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Developing a framework to design a building envelope integrated with PCM


Developing a framework to design a building envelope integrated with PCM

Bastani, Arash (2014) Developing a framework to design a building envelope integrated with PCM. PhD thesis, Concordia University.

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While space conditioning load contributes largely to the grid critical peak, shifting it partially or entirely to the off-peak period could have significant economical impact on both energy supply and demand sides. This shifting technique is accomplished by storing energy during off-peak periods in order to be utilized during peak periods. The building envelope integrated with phase change material (PCM) can provide latent heat thermal energy storage (TES) distributed in its entire surface area and inhibit the enhanced thermal mass in light weight buildings. Selecting the most appropriate PCM wallboard based on its thickness and thermo-physical properties, is the main target; yet, there is a lack of an appropriate design tool. Accordingly, this dissertation focuses on the development of a design framework to quantify and qualify the application of PCM wallboards in a building envelope in order to efficiently shave and shift the demand peak.
In this study, the non-dimensionalized analysis was conducted, and the dimensionless numbers influencing the thermal behavior of a PCM wallboard were identified. Moreover, the correlations between the dimensionless parameters and the performance of the PCM wallboard were determined through a comprehensive parametric study. Consequently, these correlations were presented as the design framework to select and size a PCM wallboard. The tool consists of a number of charts identified as the extension of the well-known Heisler chart of transient temperature and heat transfer for materials that undergo the phase transition.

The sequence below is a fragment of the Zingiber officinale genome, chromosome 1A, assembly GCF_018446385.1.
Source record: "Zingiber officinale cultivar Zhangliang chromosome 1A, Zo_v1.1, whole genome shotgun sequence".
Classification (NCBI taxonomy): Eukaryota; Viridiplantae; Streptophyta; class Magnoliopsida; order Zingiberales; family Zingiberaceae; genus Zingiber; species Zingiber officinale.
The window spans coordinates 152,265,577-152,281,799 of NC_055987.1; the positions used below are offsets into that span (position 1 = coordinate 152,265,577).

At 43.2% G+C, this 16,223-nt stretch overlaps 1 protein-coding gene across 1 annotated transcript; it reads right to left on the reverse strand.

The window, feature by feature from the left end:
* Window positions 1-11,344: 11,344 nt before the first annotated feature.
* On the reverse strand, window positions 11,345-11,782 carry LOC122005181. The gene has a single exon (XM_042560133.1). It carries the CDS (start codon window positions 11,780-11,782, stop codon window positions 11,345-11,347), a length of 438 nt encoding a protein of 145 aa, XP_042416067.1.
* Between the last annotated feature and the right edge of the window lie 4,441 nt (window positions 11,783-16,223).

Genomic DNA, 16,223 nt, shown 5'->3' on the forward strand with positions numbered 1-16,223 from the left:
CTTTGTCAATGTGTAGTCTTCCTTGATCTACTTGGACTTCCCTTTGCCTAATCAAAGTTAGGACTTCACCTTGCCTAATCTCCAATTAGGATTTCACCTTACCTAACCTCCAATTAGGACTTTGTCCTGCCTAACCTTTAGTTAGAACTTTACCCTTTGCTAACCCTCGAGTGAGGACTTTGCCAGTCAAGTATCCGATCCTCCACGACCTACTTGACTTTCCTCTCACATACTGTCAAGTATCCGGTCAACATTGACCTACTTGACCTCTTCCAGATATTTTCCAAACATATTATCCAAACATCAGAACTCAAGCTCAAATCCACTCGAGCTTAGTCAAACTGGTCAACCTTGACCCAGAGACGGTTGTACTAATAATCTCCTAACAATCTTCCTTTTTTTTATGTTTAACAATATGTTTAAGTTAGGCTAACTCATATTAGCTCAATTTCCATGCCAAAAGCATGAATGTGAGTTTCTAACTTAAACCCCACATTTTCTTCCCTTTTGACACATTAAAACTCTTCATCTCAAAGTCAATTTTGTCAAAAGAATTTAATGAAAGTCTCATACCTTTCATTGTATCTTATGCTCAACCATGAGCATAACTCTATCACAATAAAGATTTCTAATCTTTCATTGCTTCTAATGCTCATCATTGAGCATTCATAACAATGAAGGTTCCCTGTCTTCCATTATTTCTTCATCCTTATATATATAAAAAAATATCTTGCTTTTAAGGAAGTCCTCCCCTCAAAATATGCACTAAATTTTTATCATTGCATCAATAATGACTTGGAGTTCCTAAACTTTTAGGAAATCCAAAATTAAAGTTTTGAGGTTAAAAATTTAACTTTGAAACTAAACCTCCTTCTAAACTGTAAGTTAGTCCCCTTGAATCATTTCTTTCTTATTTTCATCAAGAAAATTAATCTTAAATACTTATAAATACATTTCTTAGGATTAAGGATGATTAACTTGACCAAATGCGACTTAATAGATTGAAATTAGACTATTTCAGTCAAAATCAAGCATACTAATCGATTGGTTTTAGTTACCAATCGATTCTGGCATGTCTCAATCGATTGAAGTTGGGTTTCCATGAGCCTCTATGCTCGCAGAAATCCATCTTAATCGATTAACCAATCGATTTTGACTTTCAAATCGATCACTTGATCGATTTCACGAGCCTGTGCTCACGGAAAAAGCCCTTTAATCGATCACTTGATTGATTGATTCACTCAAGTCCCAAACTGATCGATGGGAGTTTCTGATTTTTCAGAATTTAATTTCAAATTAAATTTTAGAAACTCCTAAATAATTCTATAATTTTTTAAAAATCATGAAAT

Finally, the developed design framework was applied to select and size three PCM wallboards for an existing residential house, and TRNSYS simulation software was used to study the thermal performance of the house furnished with the PCM wallboard. The application of PCM wallboards was evaluated for both charging and discharging periods at three different outdoor climates: cold, very cold, extremely cold. It was observed that the tool can appropriately size the wallboards to efficiently store energy and postpone the peak. In addition, the wallboard with the thickness identified by the framework provides the longest shift of load compared to other simulated sizes of the same material. Moreover, the building refurbished with either one of those PCM wallboards was able to have longer shift of load and lower daily energy consumption than the conventional gypsum board.

Divisions:Concordia University > Gina Cody School of Engineering and Computer Science > Building, Civil and Environmental Engineering
Item Type:Thesis (PhD)
Authors:Bastani, Arash
Institution:Concordia University
Degree Name:Ph. D.
Program:Building Engineering
Date:22 August 2014
Thesis Supervisor(s):Haghighat, Fariborz and Kozinski, Janusz
Keywords:Building simulation, Heat transfer, PCM, Design tool, Building envelope, Energy consumption, Peak demand shifting
ID Code:979005
Deposited On:19 Nov 2014 15:02
Last Modified:18 Jan 2018 17:48
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